Saturday, March 2, 2013
Green Keynesianism, De-Siloed
Here are two positions I think have big problems:
1. What we need are green jobs. We can revitalize our economy by steering massive investment into alternative energy technologies and conservation. That way we can have growth and sustainability, together.
2. What we need is to reject the growth paradigm. Economic growth can’t go on in a world of finite resources. We have to shrink our economy, starting now.
Each of these demands more time and space to debunk than I can provide right now. (As usual I am up against harsh deadlines.) Suffice it to say, the first is not green enough, the second too single-mindedly so. I agree with Yves Smith that the scale of retrenchment we are going to need to deal with climate change on a viable schedule (if there is a viable schedule) can’t be offset by greentech. There is an absorption problem: we cannot replace a century of fossil fuel-oriented investment with a decarbonized alternative in the space of a decade or so. This is not an argument against greentech, of course, just that, from the point of view of growth and employment it simply isn’t enough.
On the other side, the anti-growth crowd really doesn’t get it. If you’re against growth, you should be tickled by the sequester, the Eurozone’s austerity policies and all the rest. Recession does wonders for reducing carbon emissions and other forms of pollution, as well as reducing the stress on nonrenewable resources. But the whole point of being green is to improve our long run standard of living, not reduce it. And the key insight is that economic growth is growth in value, which means anything people are willing to pay for, and not necessarily “stuff”. The goal should be to rapidly shift production, especially in rich countries, away from resource-intensive goods to things (design, service) that replace physical throughput with human intelligence.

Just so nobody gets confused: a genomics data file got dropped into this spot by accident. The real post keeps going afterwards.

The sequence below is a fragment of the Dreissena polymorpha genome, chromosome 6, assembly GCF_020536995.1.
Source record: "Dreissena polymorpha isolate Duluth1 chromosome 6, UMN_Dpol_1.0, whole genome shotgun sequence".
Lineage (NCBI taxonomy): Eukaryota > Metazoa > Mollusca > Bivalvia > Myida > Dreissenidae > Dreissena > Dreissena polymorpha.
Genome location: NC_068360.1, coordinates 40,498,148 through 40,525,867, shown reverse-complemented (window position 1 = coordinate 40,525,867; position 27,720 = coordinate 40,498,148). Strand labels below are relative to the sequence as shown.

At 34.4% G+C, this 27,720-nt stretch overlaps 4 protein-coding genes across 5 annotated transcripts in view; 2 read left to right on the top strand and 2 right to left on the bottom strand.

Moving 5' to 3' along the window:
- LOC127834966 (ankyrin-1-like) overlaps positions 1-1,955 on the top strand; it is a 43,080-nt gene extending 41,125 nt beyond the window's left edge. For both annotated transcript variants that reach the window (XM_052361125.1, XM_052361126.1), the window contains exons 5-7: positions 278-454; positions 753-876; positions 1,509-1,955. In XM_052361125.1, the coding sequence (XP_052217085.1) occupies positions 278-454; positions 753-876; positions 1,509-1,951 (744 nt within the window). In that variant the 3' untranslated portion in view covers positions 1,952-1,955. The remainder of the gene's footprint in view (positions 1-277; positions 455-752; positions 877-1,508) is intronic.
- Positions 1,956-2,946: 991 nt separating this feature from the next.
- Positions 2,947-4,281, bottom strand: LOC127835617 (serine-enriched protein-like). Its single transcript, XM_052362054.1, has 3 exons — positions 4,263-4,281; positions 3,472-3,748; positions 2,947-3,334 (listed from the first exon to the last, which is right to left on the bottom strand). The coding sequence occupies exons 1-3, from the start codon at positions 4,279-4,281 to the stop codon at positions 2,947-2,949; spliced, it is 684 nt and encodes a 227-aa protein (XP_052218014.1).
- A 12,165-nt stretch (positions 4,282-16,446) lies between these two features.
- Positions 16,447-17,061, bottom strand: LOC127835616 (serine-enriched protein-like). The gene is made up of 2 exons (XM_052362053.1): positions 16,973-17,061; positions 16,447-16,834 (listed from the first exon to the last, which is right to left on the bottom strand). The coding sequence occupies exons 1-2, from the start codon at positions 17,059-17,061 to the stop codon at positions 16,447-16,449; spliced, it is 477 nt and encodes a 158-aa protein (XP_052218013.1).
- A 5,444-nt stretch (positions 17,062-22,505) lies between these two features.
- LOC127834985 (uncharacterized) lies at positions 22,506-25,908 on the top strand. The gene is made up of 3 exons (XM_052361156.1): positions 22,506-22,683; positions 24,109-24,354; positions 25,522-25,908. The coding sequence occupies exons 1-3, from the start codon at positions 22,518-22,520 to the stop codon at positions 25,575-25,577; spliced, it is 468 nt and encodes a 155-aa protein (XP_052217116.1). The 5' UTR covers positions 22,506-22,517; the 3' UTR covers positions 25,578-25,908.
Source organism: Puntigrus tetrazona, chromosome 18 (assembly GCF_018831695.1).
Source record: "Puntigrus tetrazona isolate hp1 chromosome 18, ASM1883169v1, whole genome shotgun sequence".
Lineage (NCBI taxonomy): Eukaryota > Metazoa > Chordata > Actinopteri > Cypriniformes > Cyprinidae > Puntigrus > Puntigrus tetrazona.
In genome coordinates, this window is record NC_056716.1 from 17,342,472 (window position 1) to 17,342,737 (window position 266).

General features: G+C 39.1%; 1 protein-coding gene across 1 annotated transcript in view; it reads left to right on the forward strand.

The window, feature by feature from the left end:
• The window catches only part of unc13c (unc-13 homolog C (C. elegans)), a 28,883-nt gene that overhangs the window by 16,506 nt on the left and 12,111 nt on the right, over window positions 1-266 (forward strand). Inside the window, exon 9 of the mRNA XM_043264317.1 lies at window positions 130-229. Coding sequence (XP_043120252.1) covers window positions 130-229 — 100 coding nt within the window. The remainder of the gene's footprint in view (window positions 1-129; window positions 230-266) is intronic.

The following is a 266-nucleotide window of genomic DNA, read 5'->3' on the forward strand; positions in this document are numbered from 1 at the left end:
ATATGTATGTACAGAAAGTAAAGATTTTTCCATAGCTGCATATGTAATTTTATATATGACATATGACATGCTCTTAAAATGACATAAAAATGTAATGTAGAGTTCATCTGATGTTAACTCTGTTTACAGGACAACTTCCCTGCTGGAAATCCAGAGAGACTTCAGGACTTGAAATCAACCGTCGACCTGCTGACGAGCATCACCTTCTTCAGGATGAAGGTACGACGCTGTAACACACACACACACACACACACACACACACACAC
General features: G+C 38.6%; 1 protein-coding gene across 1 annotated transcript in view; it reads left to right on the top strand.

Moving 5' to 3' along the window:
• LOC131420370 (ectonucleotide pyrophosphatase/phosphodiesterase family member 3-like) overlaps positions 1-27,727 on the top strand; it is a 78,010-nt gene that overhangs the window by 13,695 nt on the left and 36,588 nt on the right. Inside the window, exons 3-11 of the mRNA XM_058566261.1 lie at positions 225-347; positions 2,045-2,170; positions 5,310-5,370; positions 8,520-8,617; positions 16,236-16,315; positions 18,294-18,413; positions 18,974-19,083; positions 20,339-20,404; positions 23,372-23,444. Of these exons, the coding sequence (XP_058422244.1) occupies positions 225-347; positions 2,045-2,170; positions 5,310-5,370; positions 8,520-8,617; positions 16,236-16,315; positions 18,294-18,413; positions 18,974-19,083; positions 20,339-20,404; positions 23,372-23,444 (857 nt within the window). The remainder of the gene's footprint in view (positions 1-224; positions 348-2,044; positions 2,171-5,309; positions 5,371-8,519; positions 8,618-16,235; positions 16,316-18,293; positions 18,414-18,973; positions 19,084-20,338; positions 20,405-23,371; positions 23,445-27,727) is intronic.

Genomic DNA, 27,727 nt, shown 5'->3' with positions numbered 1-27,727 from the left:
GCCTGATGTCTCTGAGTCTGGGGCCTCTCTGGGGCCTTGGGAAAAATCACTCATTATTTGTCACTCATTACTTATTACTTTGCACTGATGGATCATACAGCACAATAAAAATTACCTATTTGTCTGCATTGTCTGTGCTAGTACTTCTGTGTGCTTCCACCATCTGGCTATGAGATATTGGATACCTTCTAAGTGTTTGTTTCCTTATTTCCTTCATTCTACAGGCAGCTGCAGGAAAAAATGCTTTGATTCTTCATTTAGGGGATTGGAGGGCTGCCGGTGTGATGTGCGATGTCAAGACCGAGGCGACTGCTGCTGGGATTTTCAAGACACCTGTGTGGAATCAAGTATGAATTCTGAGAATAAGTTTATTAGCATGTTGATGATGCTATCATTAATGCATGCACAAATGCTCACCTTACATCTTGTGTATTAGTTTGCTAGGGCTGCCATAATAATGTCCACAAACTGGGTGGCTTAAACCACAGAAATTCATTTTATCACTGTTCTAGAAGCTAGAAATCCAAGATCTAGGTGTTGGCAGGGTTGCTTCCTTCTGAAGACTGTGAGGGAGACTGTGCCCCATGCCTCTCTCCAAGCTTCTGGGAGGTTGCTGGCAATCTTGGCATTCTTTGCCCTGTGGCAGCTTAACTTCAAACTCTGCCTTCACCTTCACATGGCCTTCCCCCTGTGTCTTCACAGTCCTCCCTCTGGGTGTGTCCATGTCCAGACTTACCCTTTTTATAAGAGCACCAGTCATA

So that should clue us in to the third alternative: yes, we need to curtail investment and consumption in resource-intensive goods, especially those that will condemn us to the likelihood of horrific climate change, and promote expenditure-switching, and not only to clean energy-related goods, but also anything else that can improve our quality of life. The alternative to more highway construction and ICE cars is not only cars with other fuel systems or even mass transit, but also better-designed and longer-lasting appliances, fresh bread at the corner bakery, more yoga (or economics) teachers or whatever sustainable forms of economic value people come to prefer.
And how to do that? 1. Massively and quickly raise the cost of unsustainably produced goods, especially by putting a stiff price on carbon. 2. Recycle the carbon revenues as frictionlessly as possible back to consumers, so they can switch demand to other things. (This is one reason why carbon permits need to be auctioned.) 3. Maintain during the transition an especially watchful and vigorous macropolicy designed to ramp up public consumption and investment during periods in which private spending falls short. #3 requires forward planning, so that governments at all levels have a portfolio of nonpolluting projects–-and not just those relating to energy---that can be initiated at short notice.
Note that this vision of Green Keynesianism is based on the rejection of silos. Spending withdrawn from the carbon-dependent economy does not all have to be redirected to alternative energy, efficiency, or other officially “green” items. We might have to make do with less energy and forego some of the things that energy is used for. We might have to travel less, especially by plane. We might have to change our diet if some foods, like meat, become a lot more expensive. Not all energy-based problems can be solved within the time frame we have to cope with. The Keynesian part, which is also (and this was definitely Keynes’ own view) about maintaining the quality of life, is making sure that, despite whatever constraints we face, we adopt policies that promote more and better income, employment and consumption. Thinking about what those policies ought to be is the job for Green Keynesians today.